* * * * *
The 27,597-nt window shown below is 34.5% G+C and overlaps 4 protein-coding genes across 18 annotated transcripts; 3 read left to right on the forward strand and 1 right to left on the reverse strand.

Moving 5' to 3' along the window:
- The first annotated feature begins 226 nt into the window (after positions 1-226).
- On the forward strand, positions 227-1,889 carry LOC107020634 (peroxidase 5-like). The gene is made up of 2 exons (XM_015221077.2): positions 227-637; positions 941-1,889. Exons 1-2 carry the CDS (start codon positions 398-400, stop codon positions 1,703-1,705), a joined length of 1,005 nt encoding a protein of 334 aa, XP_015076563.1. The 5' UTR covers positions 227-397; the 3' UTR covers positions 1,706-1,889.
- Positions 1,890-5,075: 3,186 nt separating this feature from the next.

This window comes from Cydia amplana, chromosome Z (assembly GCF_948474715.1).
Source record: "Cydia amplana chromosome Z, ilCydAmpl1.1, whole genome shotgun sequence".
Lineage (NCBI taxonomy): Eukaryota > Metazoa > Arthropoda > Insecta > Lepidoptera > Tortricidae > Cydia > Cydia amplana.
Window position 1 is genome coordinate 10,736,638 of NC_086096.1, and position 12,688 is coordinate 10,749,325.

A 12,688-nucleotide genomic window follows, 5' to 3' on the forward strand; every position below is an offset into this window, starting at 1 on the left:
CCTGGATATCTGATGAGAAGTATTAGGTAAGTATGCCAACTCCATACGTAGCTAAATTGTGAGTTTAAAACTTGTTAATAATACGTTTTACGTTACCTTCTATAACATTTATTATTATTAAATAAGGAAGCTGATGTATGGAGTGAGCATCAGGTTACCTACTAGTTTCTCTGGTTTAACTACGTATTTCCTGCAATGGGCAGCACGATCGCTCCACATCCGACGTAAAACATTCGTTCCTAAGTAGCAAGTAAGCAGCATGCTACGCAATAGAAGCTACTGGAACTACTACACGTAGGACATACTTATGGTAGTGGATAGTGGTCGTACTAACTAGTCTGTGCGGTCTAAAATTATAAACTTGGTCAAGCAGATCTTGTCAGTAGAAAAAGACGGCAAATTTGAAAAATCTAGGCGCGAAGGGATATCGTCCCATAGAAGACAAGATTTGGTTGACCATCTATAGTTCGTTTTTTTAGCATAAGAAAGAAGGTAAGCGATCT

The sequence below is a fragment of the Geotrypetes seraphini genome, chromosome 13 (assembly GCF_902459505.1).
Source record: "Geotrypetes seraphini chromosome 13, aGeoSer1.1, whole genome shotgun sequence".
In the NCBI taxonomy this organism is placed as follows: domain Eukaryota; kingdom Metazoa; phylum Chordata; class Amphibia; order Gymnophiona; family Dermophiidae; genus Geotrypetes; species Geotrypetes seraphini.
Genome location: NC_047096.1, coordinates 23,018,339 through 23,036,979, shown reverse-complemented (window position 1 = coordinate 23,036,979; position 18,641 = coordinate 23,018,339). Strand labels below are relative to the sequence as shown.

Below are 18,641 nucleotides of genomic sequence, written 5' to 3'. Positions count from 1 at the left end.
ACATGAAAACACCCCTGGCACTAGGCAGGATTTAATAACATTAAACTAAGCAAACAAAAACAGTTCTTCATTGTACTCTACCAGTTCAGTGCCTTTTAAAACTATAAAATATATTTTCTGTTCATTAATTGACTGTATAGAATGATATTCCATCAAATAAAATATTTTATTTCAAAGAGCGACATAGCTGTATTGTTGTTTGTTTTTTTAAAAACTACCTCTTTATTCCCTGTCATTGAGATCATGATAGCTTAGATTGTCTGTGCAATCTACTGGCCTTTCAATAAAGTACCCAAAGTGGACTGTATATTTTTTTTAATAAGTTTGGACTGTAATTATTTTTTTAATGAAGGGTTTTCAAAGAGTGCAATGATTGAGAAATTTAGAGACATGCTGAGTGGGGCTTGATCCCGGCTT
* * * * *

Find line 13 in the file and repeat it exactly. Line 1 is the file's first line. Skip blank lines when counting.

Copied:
Source record: "Geotrypetes seraphini chromosome 13, aGeoSer1.1, whole genome shotgun sequence".